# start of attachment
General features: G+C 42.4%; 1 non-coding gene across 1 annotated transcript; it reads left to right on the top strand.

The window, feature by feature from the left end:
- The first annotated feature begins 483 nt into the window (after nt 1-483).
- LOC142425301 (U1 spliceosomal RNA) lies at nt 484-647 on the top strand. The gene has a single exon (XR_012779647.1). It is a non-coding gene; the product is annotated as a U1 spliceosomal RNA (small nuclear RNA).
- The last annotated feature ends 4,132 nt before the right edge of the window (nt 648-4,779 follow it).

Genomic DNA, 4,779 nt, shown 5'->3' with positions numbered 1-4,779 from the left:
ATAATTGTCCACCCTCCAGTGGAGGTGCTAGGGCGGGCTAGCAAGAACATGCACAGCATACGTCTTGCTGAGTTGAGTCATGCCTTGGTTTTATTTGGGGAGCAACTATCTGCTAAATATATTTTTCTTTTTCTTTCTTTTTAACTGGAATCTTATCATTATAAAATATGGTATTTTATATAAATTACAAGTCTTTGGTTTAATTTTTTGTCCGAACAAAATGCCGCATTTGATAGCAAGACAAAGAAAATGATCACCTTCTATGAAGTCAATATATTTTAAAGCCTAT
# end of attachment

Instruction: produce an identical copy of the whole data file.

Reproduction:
General features: G+C 42.4%; 1 non-coding gene across 1 annotated transcript; it reads left to right on the top strand.

The window, feature by feature from the left end:
- The first annotated feature begins 483 nt into the window (after nt 1-483).
- LOC142425301 (U1 spliceosomal RNA) lies at nt 484-647 on the top strand. The gene has a single exon (XR_012779647.1). It is a non-coding gene; the product is annotated as a U1 spliceosomal RNA (small nuclear RNA).
- The last annotated feature ends 4,132 nt before the right edge of the window (nt 648-4,779 follow it).

Genomic DNA, 4,779 nt, shown 5'->3' with positions numbered 1-4,779 from the left:
ATAATTGTCCACCCTCCAGTGGAGGTGCTAGGGCGGGCTAGCAAGAACATGCACAGCATACGTCTTGCTGAGTTGAGTCATGCCTTGGTTTTATTTGGGGAGCAACTATCTGCTAAATATATTTTTCTTTTTCTTTCTTTTTAACTGGAATCTTATCATTATAAAATATGGTATTTTATATAAATTACAAGTCTTTGGTTTAATTTTTTGTCCGAACAAAATGCCGCATTTGATAGCAAGACAAAGAAAATGATCACCTTCTATGAAGTCAATATATTTTAAAGCCTAT